Detecting breast cancer at earlier stages can increase survival outcomes and require less-aggressive therapies, but mammography, while widely available and relatively inexpensive, is known to be less sensitive as a screening modality for women with dense breasts, said Savannah Partridge, PhD, a professor of radiology and the associate director of cancer imaging for the Seattle Cancer Care Alliance at the University of Washington in Seattle.
In the U.S., women with dense breasts are encouraged to seek supplemental screening in addition to mammography, she noted.
Results of large screening studies have shown MRI to have much higher sensitivity than mammography for detecting breast cancer, particularly in women with dense breasts. Moreover, emerging evidence suggests the breast cancers missed by mammography tend to more often be highly vascularized, higher-grade cancers in need of more aggressive therapies.
"So why are we not using breast MRI in more women?" asked Dr. Partridge, noting current issues such as the time and expense of the exam, the false-positive rate, and the need for contrast. "We know that MRI has a very high sensitivity for detecting breast cancer, and it could be a really useful screening tool. But these disadvantages limit its practicality to extending toward more women."
Currently, MRI is primarily recommended for women who have a very high risk, regarded as having a greater than 20% lifetime risk, and for preoperative assessment in women who have a cancer diagnosis.
"It has not been deemed to be cost-effective for women who have lower than 20% lifetime risk because the odds of them having cancer is lower," Dr. Partridge said. "If we could bring the costs down, we could think about being able to offer it [to women] more, like ultrasound or other supplemental screening tools."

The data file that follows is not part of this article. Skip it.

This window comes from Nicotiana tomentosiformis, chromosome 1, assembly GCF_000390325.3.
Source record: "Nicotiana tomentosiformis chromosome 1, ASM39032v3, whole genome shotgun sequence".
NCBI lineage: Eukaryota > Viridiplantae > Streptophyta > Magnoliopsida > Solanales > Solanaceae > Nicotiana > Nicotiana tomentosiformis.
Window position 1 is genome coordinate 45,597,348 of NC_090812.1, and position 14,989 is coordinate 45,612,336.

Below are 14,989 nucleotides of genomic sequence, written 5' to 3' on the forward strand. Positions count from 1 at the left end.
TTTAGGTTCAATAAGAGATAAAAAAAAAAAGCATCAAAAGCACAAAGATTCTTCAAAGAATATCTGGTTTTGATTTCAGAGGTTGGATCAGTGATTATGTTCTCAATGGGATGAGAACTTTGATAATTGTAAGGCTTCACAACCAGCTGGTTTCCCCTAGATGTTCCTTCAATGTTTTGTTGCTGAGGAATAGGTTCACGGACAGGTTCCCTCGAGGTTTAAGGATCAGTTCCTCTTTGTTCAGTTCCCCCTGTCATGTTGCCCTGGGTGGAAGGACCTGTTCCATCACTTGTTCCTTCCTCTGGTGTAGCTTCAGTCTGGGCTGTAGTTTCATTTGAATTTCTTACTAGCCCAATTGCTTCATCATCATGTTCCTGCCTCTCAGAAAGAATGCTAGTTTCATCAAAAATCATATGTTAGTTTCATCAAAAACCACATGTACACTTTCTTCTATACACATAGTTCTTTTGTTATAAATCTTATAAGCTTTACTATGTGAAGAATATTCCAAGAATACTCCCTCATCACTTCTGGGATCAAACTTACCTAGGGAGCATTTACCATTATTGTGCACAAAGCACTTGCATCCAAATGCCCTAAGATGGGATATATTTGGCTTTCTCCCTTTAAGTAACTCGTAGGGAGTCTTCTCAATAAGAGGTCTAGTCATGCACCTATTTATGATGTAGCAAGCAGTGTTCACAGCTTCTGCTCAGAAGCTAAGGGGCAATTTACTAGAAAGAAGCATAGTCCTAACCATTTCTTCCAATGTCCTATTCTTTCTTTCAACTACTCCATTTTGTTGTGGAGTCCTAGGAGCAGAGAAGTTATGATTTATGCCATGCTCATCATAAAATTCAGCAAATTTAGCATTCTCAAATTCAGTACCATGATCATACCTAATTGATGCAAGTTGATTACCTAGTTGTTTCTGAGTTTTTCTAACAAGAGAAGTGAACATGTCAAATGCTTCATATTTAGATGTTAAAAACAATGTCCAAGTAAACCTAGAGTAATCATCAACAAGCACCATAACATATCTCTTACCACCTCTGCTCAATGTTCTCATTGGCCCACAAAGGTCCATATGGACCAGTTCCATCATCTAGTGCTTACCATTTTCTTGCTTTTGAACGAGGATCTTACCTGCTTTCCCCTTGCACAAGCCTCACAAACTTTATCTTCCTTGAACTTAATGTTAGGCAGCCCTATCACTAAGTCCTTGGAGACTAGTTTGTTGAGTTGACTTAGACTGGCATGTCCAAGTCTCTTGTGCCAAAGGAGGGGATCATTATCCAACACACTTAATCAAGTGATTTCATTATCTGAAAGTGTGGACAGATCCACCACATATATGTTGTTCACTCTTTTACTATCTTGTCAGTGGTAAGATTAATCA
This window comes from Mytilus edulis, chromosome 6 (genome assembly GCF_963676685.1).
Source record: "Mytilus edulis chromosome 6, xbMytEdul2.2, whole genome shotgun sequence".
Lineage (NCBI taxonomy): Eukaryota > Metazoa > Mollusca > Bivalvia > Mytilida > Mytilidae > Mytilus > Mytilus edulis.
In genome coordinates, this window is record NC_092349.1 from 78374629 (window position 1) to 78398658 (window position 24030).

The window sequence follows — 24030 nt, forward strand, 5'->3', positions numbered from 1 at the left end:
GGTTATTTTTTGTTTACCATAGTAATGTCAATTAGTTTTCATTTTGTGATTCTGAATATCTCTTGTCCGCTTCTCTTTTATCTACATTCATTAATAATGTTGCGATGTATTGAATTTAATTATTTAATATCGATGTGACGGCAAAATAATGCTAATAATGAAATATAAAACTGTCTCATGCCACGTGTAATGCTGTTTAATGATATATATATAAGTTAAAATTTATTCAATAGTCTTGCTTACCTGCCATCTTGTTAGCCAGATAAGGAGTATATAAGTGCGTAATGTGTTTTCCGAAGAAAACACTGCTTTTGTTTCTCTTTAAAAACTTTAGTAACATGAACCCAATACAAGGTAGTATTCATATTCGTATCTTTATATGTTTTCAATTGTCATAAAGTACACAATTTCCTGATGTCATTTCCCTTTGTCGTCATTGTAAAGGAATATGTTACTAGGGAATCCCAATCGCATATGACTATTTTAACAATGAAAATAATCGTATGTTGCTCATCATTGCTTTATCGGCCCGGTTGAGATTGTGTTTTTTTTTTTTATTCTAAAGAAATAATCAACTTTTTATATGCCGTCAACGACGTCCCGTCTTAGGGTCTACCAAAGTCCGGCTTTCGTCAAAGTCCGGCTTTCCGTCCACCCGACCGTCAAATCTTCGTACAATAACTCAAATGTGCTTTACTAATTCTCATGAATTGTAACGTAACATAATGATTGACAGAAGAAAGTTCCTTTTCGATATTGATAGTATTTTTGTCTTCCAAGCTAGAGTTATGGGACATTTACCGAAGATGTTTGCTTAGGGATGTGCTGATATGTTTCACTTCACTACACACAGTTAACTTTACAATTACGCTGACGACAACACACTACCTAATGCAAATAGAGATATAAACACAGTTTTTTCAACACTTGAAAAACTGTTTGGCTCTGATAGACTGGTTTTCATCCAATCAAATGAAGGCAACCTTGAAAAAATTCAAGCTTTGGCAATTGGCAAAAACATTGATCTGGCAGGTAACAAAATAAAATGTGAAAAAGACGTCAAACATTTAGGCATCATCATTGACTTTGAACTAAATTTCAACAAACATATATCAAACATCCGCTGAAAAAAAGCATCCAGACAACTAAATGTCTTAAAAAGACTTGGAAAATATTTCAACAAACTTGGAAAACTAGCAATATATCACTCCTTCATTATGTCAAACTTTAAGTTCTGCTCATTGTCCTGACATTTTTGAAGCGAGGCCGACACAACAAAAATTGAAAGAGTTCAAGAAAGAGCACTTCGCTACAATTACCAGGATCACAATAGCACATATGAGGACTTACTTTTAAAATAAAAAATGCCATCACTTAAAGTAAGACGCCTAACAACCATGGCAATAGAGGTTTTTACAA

Women in the U.S. who have dense breasts but are not at high risk currently may have to pay out of pocket to undergo breast MRI for supplemental screening, as their insurance will typically not cover it, she noted.
"The best way to reduce the expense is to reduce the long examination time," said Dr. Partridge, pointing to the availability of an abbreviated MRI protocol, as first introduced in Germany in 2014 by Kuhl et al (Journal of Clinical Oncology, 2014, Vol. 32:22, pp. 2304-2310), that offers great practicality by significantly reducing the time to acquire and interpret images and could potentially be offered at significantly lower cost than the full breast MRI protocol.
To reduce false positives (associated with the full protocol), which also add downstream costs because of the need for biopsy, Dr. Partridge highlighted the potential of new ultrafast dynamic contrast-enhanced (DCE) and diffusion-weighted imaging (DWI) techniques for improved characterization of suspicious breast lesions, with preliminary results from the ECOG-ACRIN 6702 DWI multisite trial suggesting the biopsy rate could be reduced by more than 20% without any cancers going undetected.
To get around the reliance on a gadolinium-based contrast agent, Dr. Partridge proposed using diffusion-weighed imaging. "Gadolinium is our main means for detecting cancer in breast MRI," she said. "We rely on areas that are enhancing on DCE for identifying the malignancy. However, we know that diffusion-weighted imaging is the main other MR sequence that can show breast cancer without injecting the contrast agent."
Research is now being conducted to evaluate if malignancies that have been found with DCE MRI could have been found with DWI, noted Partridge, pointing out that DWI may have limitations.
"With DCE, you are looking at areas of altered vascularity, which is a characteristic of breast cancers," she said. "With DWI, we are looking at differences in micro structure and cell density. We think it [DWI] may have reduced performance in breast cancers that are more diffusely growing or in very small lesions because DWI inherently has poorer spatial resolution than DCE MRI."
Dr. Partridge emphasized that new advances in DWI techniques would likely improve spatial resolution and sensitivity of the technique in the near future.